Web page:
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The effects of stress on biomass, soluble sugar concentrations and VA mycorrhizal colonization in sugar maple seedlings (Acer saccharum Marsh.)

Title:

The effects of stress on biomass, soluble sugar concentrations and VA mycorrhizal colonization in sugar maple seedlings (Acer saccharum Marsh.)

Costanzo, Nadine (1999) The effects of stress on biomass, soluble sugar concentrations and VA mycorrhizal colonization in sugar maple seedlings (Acer saccharum Marsh.). Masters thesis, Concordia University.

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Abstract

Increasing ozone levels (0, 50, 100, 150, 200, 300 ppb) coupled with 80% shading and 50% defoliation were examined for two year-old sugar maple seedlings for one growing season (June-September). Biomass, soluble root carbohydrates and mycorrhizal colonization progressively decreased with increasing ozone stress. Shading had a negative effect on vesicles and coils at certain sampling periods. While defoliation negatively affected biomass and mycorrhizal colonization at the beginning of this study, towards the end, it increased biomass and mycorrhizal colonization and appeared to make those defoliated seedlings more tolerant to ozone. This experiment also showed how sensitive mycorrhizal fungi are to plant stress. In a second experiment, low/high CO 2 (350/650 ppm) coupled with low/high O 3 (10/200 ppb) was examined for biomass, total soluble carbohydrates and mycorrhizal fungi of one month-old sugar maple seedlings for 61 days. By day 61, high CO 2 seedlings had the highest biomass, followed by control, high CO 2 - high O 3 and high O 3 though none of these results were significant. The same trends could be seen for the individual plant parts (second leaves, stems and roots) yet only high ozone had a significant effect on second leaves. For the carbohydrate analysis, high O 3 decreased soluble carbohydrate concentrations for the first leaves and stems though these results were not significant. No mycorrhizal colonization was found for any of the treatments. In both experiments, root carbohydrates did not always give expected results pointing towards examining new factors that may affect mycorrhizal colonization within a host plant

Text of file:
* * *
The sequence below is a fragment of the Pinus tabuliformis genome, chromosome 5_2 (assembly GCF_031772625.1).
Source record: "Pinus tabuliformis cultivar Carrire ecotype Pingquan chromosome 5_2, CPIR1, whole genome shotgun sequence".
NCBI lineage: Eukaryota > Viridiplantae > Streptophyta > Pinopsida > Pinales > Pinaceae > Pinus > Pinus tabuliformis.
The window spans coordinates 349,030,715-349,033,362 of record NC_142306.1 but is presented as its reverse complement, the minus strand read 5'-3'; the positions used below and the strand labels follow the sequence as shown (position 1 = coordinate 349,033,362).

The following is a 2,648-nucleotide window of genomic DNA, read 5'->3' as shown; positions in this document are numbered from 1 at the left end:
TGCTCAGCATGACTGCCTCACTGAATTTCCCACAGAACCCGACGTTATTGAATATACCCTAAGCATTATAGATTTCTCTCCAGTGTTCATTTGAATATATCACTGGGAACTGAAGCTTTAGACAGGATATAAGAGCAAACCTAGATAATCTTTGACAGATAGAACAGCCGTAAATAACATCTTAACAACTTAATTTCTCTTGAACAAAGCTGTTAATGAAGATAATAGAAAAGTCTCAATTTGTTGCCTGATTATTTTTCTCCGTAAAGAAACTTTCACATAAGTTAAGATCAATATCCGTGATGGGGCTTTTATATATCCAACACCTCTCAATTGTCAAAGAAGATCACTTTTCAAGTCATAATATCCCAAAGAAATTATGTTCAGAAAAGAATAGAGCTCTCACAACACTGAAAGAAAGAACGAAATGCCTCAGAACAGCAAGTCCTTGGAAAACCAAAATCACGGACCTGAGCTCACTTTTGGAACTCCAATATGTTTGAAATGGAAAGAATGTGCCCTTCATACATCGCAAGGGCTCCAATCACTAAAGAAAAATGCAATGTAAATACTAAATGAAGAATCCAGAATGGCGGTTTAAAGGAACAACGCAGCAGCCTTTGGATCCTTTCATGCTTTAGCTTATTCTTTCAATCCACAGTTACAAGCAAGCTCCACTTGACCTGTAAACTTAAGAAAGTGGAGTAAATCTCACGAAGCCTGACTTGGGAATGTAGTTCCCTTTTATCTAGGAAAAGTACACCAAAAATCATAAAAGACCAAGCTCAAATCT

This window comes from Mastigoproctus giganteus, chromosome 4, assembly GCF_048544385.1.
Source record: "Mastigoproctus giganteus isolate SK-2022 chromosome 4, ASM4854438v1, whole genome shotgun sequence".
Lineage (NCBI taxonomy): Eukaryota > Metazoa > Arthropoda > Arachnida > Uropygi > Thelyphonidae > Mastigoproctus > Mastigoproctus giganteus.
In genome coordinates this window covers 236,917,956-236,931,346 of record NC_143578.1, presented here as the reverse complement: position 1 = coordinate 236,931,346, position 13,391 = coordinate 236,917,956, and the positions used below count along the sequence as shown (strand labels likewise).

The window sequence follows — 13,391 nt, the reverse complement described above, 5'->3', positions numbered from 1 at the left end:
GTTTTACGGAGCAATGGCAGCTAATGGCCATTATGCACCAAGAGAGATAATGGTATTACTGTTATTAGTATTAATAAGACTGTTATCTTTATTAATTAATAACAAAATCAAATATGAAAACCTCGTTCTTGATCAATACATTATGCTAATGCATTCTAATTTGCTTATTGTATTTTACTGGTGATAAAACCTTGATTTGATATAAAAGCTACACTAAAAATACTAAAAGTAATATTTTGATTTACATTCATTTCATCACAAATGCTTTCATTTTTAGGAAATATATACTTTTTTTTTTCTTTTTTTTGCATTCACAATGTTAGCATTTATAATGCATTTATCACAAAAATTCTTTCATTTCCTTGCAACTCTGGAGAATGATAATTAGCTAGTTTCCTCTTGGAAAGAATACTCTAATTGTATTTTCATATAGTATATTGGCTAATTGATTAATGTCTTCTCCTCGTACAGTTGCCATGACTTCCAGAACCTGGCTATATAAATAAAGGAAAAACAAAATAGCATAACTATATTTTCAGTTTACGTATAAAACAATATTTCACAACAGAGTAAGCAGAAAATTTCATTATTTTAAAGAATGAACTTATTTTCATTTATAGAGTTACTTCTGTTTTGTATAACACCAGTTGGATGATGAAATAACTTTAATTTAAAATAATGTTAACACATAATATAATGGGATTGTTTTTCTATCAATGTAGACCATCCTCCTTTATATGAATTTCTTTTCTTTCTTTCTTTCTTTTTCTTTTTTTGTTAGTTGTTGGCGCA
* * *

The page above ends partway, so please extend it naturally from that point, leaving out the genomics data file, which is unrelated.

Divisions:Concordia University > Faculty of Arts and Science > Biology
Item Type:Thesis (Masters)
Authors:Costanzo, Nadine
Pagination:ix, 83 leaves : ill. ; 29 cm.
Institution:Concordia University
Degree Name:Theses (M.Sc.)
Program:Biology
Date:1999
Thesis Supervisor(s):Widden, Paul
ID Code:907
Deposited By:Concordia University Libraries
Deposited On:27 Aug 2009 13:15
Last Modified:08 Dec 2010 10:17
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